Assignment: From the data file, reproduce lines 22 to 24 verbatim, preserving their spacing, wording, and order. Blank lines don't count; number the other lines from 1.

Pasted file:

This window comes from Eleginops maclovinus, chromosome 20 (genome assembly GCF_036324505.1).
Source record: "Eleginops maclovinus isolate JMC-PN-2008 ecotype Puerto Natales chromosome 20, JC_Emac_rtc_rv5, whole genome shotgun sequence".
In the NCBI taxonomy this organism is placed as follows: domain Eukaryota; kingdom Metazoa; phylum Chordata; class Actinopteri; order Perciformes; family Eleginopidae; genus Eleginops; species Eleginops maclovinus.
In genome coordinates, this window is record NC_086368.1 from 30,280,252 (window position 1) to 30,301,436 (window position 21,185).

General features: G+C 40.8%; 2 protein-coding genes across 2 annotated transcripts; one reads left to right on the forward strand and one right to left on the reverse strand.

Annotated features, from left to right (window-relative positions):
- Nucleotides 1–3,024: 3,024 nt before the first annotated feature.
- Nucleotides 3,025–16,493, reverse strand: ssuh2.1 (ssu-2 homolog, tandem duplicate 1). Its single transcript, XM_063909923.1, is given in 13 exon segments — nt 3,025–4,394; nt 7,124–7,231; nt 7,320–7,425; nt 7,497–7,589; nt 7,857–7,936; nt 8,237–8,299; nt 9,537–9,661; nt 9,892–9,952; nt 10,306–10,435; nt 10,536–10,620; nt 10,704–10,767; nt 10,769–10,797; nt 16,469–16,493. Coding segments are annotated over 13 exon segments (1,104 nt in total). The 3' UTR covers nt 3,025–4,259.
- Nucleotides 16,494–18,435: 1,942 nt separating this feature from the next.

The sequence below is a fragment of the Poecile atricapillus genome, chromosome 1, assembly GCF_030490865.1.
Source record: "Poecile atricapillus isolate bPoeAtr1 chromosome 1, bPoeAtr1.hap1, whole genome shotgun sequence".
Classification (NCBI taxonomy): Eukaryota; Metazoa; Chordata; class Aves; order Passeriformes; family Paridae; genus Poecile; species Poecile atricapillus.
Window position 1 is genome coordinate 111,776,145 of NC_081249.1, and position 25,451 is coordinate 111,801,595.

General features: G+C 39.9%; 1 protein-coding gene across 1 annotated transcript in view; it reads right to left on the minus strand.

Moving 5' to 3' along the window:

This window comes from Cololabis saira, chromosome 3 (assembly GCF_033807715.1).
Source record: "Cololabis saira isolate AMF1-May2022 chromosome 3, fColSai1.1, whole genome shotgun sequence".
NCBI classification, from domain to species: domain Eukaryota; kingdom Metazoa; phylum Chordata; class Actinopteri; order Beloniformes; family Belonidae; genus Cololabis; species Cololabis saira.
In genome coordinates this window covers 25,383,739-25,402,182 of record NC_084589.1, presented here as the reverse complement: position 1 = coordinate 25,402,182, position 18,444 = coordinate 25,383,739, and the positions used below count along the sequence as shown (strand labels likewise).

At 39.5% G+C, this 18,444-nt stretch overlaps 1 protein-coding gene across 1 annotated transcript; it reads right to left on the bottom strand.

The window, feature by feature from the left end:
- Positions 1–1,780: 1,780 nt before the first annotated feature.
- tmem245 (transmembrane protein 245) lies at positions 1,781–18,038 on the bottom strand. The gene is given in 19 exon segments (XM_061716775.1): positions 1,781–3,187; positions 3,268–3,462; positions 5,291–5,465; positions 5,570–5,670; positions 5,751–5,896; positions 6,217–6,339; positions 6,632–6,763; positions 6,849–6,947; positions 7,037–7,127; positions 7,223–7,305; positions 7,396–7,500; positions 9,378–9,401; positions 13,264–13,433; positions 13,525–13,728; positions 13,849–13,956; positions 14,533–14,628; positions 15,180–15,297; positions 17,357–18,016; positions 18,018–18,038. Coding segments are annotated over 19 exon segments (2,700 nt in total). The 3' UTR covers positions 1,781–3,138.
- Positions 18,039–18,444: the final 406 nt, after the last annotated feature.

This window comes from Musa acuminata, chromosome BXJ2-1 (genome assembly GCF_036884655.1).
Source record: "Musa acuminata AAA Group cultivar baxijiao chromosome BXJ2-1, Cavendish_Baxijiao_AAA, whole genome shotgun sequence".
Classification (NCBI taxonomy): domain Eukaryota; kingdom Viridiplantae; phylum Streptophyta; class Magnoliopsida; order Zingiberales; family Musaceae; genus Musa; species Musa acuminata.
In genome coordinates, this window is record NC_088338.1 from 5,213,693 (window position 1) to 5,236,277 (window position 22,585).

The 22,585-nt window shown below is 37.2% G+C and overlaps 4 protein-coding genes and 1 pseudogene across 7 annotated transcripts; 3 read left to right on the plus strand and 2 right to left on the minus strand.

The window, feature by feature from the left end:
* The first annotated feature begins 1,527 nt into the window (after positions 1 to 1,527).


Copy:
- Positions 1–1,780: 1,780 nt before the first annotated feature.
- tmem245 (transmembrane protein 245) lies at positions 1,781–18,038 on the bottom strand. The gene is given in 19 exon segments (XM_061716775.1): positions 1,781–3,187; positions 3,268–3,462; positions 5,291–5,465; positions 5,570–5,670; positions 5,751–5,896; positions 6,217–6,339; positions 6,632–6,763; positions 6,849–6,947; positions 7,037–7,127; positions 7,223–7,305; positions 7,396–7,500; positions 9,378–9,401; positions 13,264–13,433; positions 13,525–13,728; positions 13,849–13,956; positions 14,533–14,628; positions 15,180–15,297; positions 17,357–18,016; positions 18,018–18,038. Coding segments are annotated over 19 exon segments (2,700 nt in total). The 3' UTR covers positions 1,781–3,138.
- Positions 18,039–18,444: the final 406 nt, after the last annotated feature.